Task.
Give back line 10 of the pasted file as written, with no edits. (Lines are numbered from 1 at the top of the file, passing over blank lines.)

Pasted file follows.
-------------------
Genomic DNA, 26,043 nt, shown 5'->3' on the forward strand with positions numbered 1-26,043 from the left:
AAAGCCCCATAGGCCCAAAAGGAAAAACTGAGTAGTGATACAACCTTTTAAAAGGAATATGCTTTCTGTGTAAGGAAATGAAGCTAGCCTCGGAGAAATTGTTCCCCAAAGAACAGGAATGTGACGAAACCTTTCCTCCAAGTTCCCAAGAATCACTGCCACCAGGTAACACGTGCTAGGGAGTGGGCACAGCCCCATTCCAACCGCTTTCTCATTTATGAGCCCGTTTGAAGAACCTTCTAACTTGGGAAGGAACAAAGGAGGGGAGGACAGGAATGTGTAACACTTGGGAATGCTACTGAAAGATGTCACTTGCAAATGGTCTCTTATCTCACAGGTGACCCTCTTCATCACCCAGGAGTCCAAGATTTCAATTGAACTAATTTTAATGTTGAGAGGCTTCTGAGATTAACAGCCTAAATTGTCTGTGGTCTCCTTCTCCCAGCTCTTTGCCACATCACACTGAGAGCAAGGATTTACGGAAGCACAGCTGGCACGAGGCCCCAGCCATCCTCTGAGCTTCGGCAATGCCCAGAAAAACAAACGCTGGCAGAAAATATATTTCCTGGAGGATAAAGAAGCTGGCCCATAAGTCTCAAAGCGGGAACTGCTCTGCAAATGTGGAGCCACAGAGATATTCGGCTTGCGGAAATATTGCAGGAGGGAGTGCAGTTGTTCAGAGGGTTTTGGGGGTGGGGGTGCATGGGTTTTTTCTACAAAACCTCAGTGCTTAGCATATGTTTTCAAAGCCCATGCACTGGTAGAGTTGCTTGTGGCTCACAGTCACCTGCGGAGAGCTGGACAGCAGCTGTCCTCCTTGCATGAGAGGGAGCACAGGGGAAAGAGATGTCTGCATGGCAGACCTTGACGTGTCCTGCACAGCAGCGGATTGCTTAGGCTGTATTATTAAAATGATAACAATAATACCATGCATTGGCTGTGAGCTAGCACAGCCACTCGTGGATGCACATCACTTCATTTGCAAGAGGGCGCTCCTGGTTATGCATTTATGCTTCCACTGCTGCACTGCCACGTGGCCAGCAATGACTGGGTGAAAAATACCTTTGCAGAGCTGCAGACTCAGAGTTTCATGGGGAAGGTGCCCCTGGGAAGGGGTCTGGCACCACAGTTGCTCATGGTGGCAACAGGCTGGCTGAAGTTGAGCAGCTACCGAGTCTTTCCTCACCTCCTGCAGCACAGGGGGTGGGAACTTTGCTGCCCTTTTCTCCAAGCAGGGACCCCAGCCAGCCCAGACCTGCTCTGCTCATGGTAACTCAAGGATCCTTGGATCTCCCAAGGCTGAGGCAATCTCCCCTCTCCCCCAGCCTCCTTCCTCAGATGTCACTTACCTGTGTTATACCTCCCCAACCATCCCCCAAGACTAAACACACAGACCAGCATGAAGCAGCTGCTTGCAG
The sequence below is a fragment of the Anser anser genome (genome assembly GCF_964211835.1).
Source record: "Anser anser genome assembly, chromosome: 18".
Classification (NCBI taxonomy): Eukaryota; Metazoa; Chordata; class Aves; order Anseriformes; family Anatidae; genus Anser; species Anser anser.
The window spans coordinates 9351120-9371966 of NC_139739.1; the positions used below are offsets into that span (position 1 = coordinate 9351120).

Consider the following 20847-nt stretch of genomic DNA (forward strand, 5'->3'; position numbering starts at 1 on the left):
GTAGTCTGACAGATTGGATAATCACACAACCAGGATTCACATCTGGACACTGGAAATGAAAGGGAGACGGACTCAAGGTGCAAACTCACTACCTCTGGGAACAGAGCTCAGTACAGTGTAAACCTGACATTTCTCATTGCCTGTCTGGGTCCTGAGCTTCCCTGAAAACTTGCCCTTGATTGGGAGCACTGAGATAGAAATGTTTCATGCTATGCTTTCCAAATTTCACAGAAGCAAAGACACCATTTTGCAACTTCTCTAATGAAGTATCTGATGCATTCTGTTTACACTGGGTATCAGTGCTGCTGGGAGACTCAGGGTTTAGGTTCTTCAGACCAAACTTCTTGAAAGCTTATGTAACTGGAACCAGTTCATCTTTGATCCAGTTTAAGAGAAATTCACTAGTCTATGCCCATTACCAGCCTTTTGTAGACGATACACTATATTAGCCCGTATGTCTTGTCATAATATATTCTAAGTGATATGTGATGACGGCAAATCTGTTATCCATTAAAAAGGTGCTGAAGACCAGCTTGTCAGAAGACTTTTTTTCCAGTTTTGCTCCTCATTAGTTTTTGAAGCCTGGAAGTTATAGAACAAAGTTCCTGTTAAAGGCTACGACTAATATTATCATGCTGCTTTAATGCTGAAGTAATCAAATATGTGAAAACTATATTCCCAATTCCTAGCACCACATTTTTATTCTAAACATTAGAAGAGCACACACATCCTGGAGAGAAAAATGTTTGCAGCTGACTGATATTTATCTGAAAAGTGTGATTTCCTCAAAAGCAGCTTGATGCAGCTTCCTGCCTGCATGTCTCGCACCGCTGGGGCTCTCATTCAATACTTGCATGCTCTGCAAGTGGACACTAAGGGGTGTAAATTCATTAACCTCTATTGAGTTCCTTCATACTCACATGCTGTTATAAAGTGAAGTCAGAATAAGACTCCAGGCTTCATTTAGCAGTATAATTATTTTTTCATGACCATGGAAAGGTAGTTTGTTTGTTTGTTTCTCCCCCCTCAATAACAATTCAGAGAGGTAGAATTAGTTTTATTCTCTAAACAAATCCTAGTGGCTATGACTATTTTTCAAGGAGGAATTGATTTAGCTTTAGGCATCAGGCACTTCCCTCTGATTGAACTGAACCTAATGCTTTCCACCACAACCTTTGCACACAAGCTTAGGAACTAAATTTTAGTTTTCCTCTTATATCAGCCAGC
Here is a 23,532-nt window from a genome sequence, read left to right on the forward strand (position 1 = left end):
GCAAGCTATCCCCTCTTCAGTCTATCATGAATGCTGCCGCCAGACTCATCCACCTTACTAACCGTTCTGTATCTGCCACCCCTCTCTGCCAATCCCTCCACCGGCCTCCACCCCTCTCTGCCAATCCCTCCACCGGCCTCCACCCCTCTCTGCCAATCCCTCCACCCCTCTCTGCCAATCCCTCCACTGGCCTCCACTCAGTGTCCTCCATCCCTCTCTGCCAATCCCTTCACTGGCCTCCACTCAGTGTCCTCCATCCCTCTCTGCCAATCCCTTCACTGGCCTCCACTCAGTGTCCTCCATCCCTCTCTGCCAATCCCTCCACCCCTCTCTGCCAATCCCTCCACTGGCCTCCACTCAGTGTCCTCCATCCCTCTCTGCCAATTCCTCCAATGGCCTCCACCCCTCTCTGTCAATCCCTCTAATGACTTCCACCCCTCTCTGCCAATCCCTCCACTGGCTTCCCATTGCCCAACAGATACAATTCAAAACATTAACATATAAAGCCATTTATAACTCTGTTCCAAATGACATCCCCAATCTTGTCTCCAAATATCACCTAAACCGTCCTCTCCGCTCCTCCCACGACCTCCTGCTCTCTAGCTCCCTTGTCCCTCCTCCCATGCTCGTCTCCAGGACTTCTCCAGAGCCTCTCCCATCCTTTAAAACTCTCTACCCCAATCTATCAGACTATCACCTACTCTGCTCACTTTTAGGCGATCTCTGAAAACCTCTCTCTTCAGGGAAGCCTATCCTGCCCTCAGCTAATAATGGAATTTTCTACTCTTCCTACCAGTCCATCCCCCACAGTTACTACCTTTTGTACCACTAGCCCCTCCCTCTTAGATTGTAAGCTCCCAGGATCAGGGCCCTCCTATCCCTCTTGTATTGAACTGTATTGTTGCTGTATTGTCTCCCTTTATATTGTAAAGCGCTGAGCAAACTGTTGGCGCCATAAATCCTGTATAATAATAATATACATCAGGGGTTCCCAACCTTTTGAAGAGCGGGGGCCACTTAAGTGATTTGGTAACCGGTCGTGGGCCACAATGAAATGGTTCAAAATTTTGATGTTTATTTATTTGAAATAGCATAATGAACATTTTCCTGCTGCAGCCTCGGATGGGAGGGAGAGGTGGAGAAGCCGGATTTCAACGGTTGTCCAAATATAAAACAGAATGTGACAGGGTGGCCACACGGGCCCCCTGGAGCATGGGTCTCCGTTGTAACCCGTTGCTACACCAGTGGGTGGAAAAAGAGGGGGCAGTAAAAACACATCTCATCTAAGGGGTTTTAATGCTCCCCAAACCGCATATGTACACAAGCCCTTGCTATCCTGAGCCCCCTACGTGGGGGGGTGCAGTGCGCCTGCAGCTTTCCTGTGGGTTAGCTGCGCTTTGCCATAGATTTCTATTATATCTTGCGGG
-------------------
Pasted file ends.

GCAAGCTATCCCCTCTTCAGTCTATCATGAATGCTGCCGCCAGACTCATCCACCTTACTAACCGTTCTGTATCTGCCACCCCTCTCTGCCAATCCCTCCACCGGCCTCCACCCCTCTCTGCCAATCCCTCCACCGGCCTCCACCCCTCTCTGCCAATCCCTCCACCCCTCTCTGCCAATCCCTCCACTGGCCTCCACTCAGTGTCCTCCATCCCTCTCTGCCAATCCCTTCACTGGCCTCCACTCAGTGTCCTCCATCCCTCTCTGCCAATCCCTTCACTGGCCTCCACTCAGTGTCCTCCATCCCTCTCTGCCAATCCCTCCACCCCTCTCTGCCAATCCCTCCACTGGCCTCCACTCAGTGTCCTCCATCCCTCTCTGCCAATTCCTCCAATGGCCTCCACCCCTCTCTGTCAATCCCTCTAATGACTTCCACCCCTCTCTGCCAATCCCTCCACTGGCTTCCCATTGCCCAACAGATACAATTCAAAACATTAACATATAAAGCCATTTATAACTCTGTTCCAAATGACATCCCCAATCTTGTCTCCAAATATCACCTAAACCGTCCTCTCCGCTCCTCCCACGACCTCCTGCTCTCTAGCTCCCTTGTCCCTCCTCCCATGCTCGTCTCCAGGACTTCTCCAGAGCCTCTCCCATCCTTTAAAACTCTCTACCCCAATCTATCAGACTATCACCTACTCTGCTCACTTTTAGGCGATCTCTGAAAACCTCTCTCTTCAGGGAAGCCTATCCTGCCCTCAGCTAATAATGGAATTTTCTACTCTTCCTACCAGTCCATCCCCCACAGTTACTACCTTTTGTACCACTAGCCCCTCCCTCTTAGATTGTAAGCTCCCAGGATCAGGGCCCTCCTATCCCTCTTGTATTGAACTGTATTGTTGCTGTATTGTCTCCCTTTATATTGTAAAGCGCTGAGCAAACTGTTGGCGCCATAAATCCTGTATAATAATAATATACATCAGGGGTTCCCAACCTTTTGAAGAGCGGGGGCCACTTAAGTGATTTGGTAACCGGTCGTGGGCCACAATGAAATGGTTCAAAATTTTGATGTTTATTTATTTGAAATAGCATAATGAACATTTTCCTGCTGCAGCCTCGGATGGGAGGGAGAGGTGGAGAAGCCGGATTTCAACGGTTGTCCAAATATAAAACAGAATGTGACAGGGTGGCCACACGGGCCCCCTGGAGCATGGGTCTCCGTTGTAACCCGTTGCTACACCAGTGGGTGGAAAAAGAGGGGGCAGTAAAAACACATCTCATCTAAGGGGTTTTAATGCTCCCCAAACCGCATATGTACACAAGCCCTTGCTATCCTGAGCCCCCTACGTGGGGGGGTGCAGTGCGCCTGCAGCTTTCCTGTGGGTTAGCTGCGCTTTGCCATAGATTTCTATTATATCTTGCGGG